Thinking of Becoming President?
My Lessons from Being President
Written by Ervald
For most people in NationStates (NS), achieving the role of being the head executive in a region is their high mark in NS … but for some people like me, it isn't. I know I served only briefly and wouldn't be surprised if some people didn't even know I was president, but I felt like I learned some incredibly important lessons in that office that I would like to pass down to other people. Perhaps some people might find this article somewhat useless once the executive split occurs, but maybe some of you are president or prime minister in another region that need some advice.
1. Know your limits.
I can't stress this enough. With most chief executive roles, there is a clear foreign affairs and domestic affairs divide in the departments you lead. You can help bridge this divide by having a vice president that has expertise in a different portfolio than you. We see this a lot in our region when the president has experience in domestic affairs but his or her vice president has experience in foreign affairs, or vice versa. I picked Drexlore to be my running mate and the two of us were mainly experienced with just foreign affairs. While we had some experience in domestic affairs, our experience in foreign affairs was much more prominent. This often led to situations when an event would occur regarding domestic affairs that I wasn't entirely sure how to approach a resolution for the issue. Normally, the next best course of action would be to approach your Vice President about it but since Drexlore was in the same boat as me, he wasn't entirely sure either. It's perfectly alright to admit you're not great in a certain field, as no president will be a master at every subject. Just make sure you can find someone with whom you can work, but can also admit you need them to handle something you don't have experience with.
2. Figure out your schedule.
When I first took the presidency, I figured that since it was my senior year and would be taking fewer classes, I would have the time and stability to take it on. However, I absolutely forgot that the beginning of the school year is always the most stressful part of the year and it took me just a short time before I realized that I would only have an hour or two of free time each day before I had to get cracking on homework. There were times during discussions with a leader of another region that it should have been studying. So, before you take on the presidency, *absolutely* make sure you can take it on. Even if you think to yourself "Ah, I'll get used to the new job" or "School won't be as hard as it was last year," look into it even harder. You might be saving yourself from making a mistake. Figuring out your stability also helps. At the time, my friends were incredibly busy and I was going through some rough times regarding my own personality. But thankfully, I have managed to see my friends more, the school year has gotten easier, I now have a girlfriend, and I don't feel as self-conscious as I did back then. Always take care of yourself first in real life before worrying about this game.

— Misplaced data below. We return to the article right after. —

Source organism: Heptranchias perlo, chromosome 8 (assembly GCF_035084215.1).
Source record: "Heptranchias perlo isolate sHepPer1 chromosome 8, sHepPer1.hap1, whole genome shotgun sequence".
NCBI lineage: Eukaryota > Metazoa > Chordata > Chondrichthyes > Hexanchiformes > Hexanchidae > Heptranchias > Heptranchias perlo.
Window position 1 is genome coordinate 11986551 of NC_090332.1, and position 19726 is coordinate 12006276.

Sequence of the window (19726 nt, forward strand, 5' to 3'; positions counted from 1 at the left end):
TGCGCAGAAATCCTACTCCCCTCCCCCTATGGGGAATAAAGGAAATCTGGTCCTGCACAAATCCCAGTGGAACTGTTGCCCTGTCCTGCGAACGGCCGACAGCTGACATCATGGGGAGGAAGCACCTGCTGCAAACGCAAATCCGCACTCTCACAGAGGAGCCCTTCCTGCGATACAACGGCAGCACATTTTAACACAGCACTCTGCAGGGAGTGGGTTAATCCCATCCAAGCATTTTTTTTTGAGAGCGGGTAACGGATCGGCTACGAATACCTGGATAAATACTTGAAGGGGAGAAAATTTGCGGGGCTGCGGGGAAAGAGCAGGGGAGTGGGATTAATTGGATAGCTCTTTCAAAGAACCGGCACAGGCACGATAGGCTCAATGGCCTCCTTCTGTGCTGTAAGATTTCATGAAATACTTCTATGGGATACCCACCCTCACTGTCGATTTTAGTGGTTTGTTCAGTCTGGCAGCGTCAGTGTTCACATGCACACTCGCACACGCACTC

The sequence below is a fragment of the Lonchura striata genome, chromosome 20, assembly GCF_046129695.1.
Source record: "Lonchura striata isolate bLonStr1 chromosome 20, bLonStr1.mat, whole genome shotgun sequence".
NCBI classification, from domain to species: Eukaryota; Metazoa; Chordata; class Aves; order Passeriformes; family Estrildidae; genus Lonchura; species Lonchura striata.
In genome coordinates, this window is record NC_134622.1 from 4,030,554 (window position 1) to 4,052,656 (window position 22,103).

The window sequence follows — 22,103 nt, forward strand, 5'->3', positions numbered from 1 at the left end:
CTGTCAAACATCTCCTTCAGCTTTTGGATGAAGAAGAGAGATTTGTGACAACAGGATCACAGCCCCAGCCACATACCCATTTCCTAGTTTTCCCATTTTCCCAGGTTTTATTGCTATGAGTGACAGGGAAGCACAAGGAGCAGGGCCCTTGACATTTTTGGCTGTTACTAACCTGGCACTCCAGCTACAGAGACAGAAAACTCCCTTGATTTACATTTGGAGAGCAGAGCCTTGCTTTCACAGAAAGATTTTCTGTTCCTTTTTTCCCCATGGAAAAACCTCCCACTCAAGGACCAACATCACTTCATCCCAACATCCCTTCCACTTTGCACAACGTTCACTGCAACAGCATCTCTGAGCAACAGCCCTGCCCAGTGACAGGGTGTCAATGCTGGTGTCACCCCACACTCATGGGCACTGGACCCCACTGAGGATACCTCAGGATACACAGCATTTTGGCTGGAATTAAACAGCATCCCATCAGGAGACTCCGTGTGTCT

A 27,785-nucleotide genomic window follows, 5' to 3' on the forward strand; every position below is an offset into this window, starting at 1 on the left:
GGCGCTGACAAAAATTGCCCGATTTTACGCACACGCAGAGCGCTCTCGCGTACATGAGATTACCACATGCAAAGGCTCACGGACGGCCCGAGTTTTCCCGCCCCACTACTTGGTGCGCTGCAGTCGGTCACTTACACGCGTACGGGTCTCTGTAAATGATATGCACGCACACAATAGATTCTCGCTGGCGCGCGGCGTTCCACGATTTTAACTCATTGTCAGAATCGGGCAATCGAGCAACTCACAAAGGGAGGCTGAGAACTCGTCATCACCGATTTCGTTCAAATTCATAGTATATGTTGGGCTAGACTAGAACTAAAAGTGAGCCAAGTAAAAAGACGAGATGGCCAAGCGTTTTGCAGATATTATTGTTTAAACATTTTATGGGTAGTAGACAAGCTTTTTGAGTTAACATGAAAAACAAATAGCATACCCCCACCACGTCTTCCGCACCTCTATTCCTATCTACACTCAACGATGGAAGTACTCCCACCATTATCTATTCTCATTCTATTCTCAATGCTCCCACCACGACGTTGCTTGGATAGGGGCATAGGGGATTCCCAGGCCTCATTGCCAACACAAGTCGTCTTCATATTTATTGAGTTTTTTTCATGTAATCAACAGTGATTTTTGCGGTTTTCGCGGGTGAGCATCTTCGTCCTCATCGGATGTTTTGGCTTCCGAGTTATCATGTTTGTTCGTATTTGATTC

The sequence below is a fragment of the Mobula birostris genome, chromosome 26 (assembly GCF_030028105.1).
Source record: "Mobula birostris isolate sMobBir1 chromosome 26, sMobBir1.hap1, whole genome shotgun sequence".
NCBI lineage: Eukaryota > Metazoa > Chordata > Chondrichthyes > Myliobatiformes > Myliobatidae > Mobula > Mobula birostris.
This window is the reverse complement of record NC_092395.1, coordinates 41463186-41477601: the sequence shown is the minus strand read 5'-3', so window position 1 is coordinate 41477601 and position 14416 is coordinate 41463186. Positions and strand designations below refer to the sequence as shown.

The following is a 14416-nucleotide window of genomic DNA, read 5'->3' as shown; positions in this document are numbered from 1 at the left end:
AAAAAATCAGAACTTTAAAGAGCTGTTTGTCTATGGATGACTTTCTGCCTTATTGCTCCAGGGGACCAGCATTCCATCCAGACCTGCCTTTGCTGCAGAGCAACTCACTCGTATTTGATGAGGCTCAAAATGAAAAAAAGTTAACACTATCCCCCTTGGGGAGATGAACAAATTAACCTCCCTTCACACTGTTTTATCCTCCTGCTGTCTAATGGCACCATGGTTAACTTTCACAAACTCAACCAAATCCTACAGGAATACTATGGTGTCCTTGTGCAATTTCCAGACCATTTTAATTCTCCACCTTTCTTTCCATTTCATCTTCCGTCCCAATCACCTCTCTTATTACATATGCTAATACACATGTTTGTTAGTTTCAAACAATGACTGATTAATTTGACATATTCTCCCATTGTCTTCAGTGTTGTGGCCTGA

3. Figure out what the heck you believe.
I would say this was the main downfall of my presidency and in general, my career in Europeia. I didn't know what I believed in. I just knew I wanted Europeia to do better domestically and on the world stage, and I was just looking for *any* possible solution to that. As I did for previous positions I held, I relied a lot on advice and popular opinion which can be helpful but if you don’t have core beliefs, it will be hard to figure out what to do when you have a crisis on your hand. As I have said in Eurochat, I have always been kind of a bureaucrat. You can rarely find opinionated posts of mine in either the Senate or in the Grand Hall. Ultimately, for a job that requires you to know what the heck you believe and be willing to defend your actions, I just wasn't right for that. It is incredibly important not only to make sure you're experienced and know what you're talking about, but also make sure you know what you believe.
Hopefully, some of these lessons can help someone who is planning to run for president or prime minister, whether that's here or in a distant region. I figured that if I don't have any sort of accomplishments to be proud of from when I was president, I might as well tell *why* I don't have accomplishments to be proud of as president.